The Wall Street Journal and other reputable news sources posted headlines Wednesday that boasted "Apple Now Holds 10% Of All Corporate Cash: Moody's" and "Apple is sitting on 10% of all US corporate cash."
To put this in perspective: 10% of all corporate cash in the U.S. is equivalent to $147 billion. This is the largest amount of cash held by any non-financial company in the U.S. and twice the amount of cash held by the second place company at $77 billion.
But before you wring your arms in bewilderment at the ludicrous size of Apple's cash stockpile that only seems to keep growing, take a closer look at where that money is being held, and just how fluid and accessible it really is.
According to an internal document dated May 21, 2013, $102 billion of the total $145 billion cash Apple held at that time was overseas. That's roughly 70% of Apple's cash that would likely never appear in U.S. markets. Not only is cash not mobile, but if Apple ever wanted to transfer its overseas holdings to the U.S., all of that cash would be subject to a heavy U.S. corporate tax. Apple would never allow this to happen since it has parked its cash abroad in the first place to (legally) avoid this corporate tax.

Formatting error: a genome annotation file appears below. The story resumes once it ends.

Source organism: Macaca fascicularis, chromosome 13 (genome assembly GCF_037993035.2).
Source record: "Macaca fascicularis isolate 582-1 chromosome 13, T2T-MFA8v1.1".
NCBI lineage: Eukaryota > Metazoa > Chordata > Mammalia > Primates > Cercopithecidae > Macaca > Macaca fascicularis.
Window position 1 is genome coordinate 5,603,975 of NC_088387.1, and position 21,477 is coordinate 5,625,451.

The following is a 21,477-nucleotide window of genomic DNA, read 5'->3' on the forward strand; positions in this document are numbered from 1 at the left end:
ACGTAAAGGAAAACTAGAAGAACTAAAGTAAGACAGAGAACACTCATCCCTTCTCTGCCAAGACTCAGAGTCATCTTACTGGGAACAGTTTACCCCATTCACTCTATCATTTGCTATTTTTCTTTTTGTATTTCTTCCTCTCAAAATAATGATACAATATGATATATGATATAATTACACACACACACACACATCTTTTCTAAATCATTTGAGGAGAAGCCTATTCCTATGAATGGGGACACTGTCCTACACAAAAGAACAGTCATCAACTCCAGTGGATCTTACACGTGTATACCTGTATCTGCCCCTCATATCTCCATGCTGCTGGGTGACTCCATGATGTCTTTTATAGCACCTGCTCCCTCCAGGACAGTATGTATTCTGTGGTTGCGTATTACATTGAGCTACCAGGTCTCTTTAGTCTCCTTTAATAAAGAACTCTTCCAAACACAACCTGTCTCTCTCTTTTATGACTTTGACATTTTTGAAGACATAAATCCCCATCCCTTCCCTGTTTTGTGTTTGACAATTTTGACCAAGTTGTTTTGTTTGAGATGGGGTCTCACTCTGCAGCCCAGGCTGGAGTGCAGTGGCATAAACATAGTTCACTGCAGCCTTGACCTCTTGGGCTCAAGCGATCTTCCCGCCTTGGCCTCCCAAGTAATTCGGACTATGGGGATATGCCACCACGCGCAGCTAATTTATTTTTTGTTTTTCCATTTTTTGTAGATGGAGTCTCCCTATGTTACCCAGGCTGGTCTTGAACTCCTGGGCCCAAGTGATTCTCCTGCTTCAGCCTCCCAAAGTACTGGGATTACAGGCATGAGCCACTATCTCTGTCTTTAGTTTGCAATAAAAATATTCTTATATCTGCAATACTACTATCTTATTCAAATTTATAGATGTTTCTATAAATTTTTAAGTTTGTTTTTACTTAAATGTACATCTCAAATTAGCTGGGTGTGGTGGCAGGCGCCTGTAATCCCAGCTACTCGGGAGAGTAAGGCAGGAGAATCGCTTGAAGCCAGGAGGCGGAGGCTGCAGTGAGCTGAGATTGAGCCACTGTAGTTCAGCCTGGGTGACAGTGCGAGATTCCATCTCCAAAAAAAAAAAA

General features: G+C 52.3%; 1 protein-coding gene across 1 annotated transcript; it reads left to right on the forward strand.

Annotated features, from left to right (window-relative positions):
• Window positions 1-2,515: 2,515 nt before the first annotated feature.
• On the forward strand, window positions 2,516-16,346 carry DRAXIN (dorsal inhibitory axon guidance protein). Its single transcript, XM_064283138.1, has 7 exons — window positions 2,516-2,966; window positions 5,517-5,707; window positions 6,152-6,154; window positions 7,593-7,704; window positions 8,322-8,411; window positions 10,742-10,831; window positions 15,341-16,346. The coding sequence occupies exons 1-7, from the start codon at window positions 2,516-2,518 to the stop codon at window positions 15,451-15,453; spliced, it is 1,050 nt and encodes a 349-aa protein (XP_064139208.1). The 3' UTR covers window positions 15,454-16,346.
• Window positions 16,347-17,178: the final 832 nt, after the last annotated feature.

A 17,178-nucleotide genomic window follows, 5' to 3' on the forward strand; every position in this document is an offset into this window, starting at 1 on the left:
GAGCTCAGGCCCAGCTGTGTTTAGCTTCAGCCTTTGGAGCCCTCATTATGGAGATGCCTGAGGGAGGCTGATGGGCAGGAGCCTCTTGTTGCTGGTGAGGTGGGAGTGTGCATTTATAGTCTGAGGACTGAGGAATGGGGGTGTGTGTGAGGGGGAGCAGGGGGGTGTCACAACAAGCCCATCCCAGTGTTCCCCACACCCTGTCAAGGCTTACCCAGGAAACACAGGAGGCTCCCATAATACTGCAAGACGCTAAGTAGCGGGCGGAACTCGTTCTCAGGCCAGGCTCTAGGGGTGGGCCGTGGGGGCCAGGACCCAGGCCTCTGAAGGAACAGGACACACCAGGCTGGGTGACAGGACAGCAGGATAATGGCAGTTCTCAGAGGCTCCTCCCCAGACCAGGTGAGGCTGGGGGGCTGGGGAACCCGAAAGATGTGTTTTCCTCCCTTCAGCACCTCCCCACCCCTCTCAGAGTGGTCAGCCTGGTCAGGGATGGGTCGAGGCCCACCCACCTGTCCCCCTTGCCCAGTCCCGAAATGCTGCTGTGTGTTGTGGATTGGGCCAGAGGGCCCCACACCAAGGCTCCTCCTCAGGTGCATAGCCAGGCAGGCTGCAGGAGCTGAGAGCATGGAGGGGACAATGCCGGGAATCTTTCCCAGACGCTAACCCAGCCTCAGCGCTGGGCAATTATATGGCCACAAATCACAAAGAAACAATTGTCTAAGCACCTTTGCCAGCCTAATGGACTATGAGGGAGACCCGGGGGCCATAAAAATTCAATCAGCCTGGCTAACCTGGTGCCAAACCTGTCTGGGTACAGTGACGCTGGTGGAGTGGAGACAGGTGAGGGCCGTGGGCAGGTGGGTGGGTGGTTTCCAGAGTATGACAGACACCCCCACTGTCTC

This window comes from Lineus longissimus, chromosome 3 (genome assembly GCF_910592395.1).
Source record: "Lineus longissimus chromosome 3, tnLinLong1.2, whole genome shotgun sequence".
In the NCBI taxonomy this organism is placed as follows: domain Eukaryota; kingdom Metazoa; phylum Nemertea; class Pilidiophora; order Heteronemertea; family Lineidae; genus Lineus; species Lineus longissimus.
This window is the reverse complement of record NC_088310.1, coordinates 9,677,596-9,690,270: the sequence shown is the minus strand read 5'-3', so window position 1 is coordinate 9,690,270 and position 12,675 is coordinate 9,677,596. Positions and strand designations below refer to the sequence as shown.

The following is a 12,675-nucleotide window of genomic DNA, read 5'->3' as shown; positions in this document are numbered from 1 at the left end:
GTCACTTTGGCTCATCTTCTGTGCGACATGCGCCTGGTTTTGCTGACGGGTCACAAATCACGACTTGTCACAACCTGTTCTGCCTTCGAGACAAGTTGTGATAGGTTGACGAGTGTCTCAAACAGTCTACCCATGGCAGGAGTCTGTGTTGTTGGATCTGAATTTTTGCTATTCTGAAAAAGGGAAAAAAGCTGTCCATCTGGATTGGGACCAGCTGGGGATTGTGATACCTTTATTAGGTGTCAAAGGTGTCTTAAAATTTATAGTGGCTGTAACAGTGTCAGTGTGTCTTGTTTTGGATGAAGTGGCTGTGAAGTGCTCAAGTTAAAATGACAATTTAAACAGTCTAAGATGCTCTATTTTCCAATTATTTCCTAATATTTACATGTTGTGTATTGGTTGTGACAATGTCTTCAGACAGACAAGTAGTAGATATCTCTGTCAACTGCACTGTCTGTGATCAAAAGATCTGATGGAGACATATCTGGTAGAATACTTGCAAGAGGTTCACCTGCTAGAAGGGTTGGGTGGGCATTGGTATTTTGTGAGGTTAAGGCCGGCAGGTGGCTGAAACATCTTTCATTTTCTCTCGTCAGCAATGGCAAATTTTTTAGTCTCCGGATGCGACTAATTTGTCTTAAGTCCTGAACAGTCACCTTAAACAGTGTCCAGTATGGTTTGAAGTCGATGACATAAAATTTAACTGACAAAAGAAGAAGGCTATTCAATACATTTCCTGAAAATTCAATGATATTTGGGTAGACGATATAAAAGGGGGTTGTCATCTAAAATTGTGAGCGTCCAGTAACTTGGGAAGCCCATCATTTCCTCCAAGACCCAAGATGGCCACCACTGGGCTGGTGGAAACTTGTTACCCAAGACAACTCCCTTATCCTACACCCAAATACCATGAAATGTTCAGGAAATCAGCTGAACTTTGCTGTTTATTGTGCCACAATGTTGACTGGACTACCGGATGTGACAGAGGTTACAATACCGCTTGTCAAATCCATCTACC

In order to get a more accurate read on Apple's wealth and influence in the U.S., we should look at the ratio of Apple's corporate cash held in the U.S. to the total amount of corporate cash held by non-financial institutions in the U.S., rather than calculate the ratio of all of Apple's corporate cash to the total amount of corporate cash held by non-financial U.S. companies, which results in rather arbitrary and meaningless data.
If the corrected calculations still show that Apple owns 10% or more of all corporate cash held by non-financial companies in the U.S., then we must question whether large corporations are unfairly dominating the playing field and kicking small businesses out of the game. But if the results show that Apple in fact owns much less than that, then we can all breathe a sigh of relief and hope that it stays this way.